Courtesy of Sundance Institute. Photo by Christopher Waggoner.
Jordana Spiro took some time to talk about her new film, Night Comes On, during a phone interview with Cultured Vultures.
Thanks for joining us today. How exciting was it to be able to premiere Night Comes On during Sundance?
It really was a dream come true to be totally earnest and sincere about it. It really was a dream come true for many reasons. I’ve looked up to that festival for a really long time and found really inspiring things to come out of it. Also, the amount of support that Sundance gave us through everything in making the film. It felt like a beautiful full circle moment. It was really special.
Night Comes On is your first feature film as a director. At which point did you decide that it was time to direct a feature?
It was once I had done a short where I felt like I said with my short what I had set out to say. The final product of my short looked like what I wanted it to be. That I felt like I was ready to try my hand at features. I needed to have a couple of shorts under my belt to feel like I had enough of a sense of what I was doing. You never are going to have a full sense before you try something knew but I had enough of a sense that I had something to give.
Dominique Fishback gave one of the best performances that I’ve seen this year.
Oh wow. Thank you!
Without the two of you having appeared on the same episode of Royal Pains, would this have been a very different film?
(Laughs) It’s actually really funny because when our casting director, Julie Schubert, came on board, I think the stars were aligned for her to play Angel. When she came on board, I had emailed her an email but it just said, “Hey, can you make sure you reach out to Dominique Fishback and see if she’s interested in coming in for the part?” At the same time, she emailed me, “Here are the audition tapes we made today. I really recommend you take a close look at Dominique Fishback. I’m a really big fan of hers.” We had literally sent those two emails at the exact same time. If not for delivering her baby on Royal Pains—because she was so admired by our casting director, Julie Schubert, I think we would have found the second route to get to her. It was fate.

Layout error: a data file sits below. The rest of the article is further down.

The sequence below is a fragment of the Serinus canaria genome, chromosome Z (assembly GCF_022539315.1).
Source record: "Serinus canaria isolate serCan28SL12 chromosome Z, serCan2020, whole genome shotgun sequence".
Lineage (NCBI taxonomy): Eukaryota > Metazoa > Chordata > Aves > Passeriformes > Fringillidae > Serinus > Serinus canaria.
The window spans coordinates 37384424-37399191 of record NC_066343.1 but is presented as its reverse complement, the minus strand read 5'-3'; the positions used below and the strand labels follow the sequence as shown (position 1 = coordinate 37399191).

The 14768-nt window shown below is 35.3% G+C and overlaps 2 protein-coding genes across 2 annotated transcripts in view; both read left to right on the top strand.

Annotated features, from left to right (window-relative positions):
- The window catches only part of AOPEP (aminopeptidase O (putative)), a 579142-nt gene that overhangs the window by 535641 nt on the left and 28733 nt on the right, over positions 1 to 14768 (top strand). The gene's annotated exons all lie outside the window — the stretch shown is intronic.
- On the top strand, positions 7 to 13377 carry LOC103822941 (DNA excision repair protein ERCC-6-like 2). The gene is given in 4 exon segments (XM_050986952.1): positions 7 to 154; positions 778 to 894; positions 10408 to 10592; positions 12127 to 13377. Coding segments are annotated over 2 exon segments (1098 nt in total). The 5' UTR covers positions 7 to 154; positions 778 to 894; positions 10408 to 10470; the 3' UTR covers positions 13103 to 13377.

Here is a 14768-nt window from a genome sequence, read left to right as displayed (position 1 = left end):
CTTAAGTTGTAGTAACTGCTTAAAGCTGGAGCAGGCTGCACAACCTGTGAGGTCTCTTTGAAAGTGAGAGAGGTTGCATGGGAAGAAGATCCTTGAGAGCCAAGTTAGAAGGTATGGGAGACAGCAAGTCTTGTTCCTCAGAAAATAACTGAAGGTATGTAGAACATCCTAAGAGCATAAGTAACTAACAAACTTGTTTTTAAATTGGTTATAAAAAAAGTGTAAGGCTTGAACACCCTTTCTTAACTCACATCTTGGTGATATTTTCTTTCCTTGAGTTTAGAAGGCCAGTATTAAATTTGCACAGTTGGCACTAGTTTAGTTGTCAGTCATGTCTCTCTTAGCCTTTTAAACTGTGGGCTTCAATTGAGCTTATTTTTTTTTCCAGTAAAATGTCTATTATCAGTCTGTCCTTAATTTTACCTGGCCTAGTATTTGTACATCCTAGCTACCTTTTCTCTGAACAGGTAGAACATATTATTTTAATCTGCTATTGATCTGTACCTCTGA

The script was co-written with Angelica Nwandu. If I recall correctly from when I saw the film during Sundance, you met her when you volunteered with Peace4Kids?
No, as a matter of fact, I didn’t meet her there. She participated in Peace4Kids, and yes, I was volunteering there but they were actually at different times. I was volunteering at Peace4Kids and then moved to New York to go to film school where I started more actively working on the script.